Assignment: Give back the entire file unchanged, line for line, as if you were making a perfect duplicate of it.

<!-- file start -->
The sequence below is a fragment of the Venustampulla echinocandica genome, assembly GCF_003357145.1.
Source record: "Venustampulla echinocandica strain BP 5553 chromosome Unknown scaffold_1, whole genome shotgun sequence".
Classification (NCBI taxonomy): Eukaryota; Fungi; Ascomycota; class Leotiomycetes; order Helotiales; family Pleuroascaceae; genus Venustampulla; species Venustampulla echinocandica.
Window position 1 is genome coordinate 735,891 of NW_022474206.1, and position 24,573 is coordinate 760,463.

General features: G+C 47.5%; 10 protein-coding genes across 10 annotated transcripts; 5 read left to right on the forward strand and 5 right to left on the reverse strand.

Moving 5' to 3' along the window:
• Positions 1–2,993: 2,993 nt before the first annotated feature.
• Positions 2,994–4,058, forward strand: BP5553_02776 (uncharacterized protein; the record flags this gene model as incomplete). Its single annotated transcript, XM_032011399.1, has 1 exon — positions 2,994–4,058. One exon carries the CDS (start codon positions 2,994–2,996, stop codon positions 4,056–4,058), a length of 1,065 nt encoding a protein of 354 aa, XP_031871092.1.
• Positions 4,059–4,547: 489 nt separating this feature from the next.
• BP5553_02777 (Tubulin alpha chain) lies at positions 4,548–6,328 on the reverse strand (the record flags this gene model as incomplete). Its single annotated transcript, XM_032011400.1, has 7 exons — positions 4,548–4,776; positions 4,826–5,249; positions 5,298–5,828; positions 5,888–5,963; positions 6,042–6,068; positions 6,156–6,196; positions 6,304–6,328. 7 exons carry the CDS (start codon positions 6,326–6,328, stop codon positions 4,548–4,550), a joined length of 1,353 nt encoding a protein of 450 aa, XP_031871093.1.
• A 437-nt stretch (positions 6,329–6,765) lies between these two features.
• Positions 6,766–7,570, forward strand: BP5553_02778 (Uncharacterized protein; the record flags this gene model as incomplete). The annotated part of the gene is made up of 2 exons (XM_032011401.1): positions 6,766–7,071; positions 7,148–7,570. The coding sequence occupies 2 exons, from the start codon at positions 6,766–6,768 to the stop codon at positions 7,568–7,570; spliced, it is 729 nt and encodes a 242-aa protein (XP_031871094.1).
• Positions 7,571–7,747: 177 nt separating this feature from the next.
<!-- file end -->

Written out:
The sequence below is a fragment of the Venustampulla echinocandica genome, assembly GCF_003357145.1.
Source record: "Venustampulla echinocandica strain BP 5553 chromosome Unknown scaffold_1, whole genome shotgun sequence".
Classification (NCBI taxonomy): Eukaryota; Fungi; Ascomycota; class Leotiomycetes; order Helotiales; family Pleuroascaceae; genus Venustampulla; species Venustampulla echinocandica.
Window position 1 is genome coordinate 735,891 of NW_022474206.1, and position 24,573 is coordinate 760,463.

General features: G+C 47.5%; 10 protein-coding genes across 10 annotated transcripts; 5 read left to right on the forward strand and 5 right to left on the reverse strand.

Moving 5' to 3' along the window:
• Positions 1–2,993: 2,993 nt before the first annotated feature.
• Positions 2,994–4,058, forward strand: BP5553_02776 (uncharacterized protein; the record flags this gene model as incomplete). Its single annotated transcript, XM_032011399.1, has 1 exon — positions 2,994–4,058. One exon carries the CDS (start codon positions 2,994–2,996, stop codon positions 4,056–4,058), a length of 1,065 nt encoding a protein of 354 aa, XP_031871092.1.
• Positions 4,059–4,547: 489 nt separating this feature from the next.
• BP5553_02777 (Tubulin alpha chain) lies at positions 4,548–6,328 on the reverse strand (the record flags this gene model as incomplete). Its single annotated transcript, XM_032011400.1, has 7 exons — positions 4,548–4,776; positions 4,826–5,249; positions 5,298–5,828; positions 5,888–5,963; positions 6,042–6,068; positions 6,156–6,196; positions 6,304–6,328. 7 exons carry the CDS (start codon positions 6,326–6,328, stop codon positions 4,548–4,550), a joined length of 1,353 nt encoding a protein of 450 aa, XP_031871093.1.
• A 437-nt stretch (positions 6,329–6,765) lies between these two features.
• Positions 6,766–7,570, forward strand: BP5553_02778 (Uncharacterized protein; the record flags this gene model as incomplete). The annotated part of the gene is made up of 2 exons (XM_032011401.1): positions 6,766–7,071; positions 7,148–7,570. The coding sequence occupies 2 exons, from the start codon at positions 6,766–6,768 to the stop codon at positions 7,568–7,570; spliced, it is 729 nt and encodes a 242-aa protein (XP_031871094.1).
• Positions 7,571–7,747: 177 nt separating this feature from the next.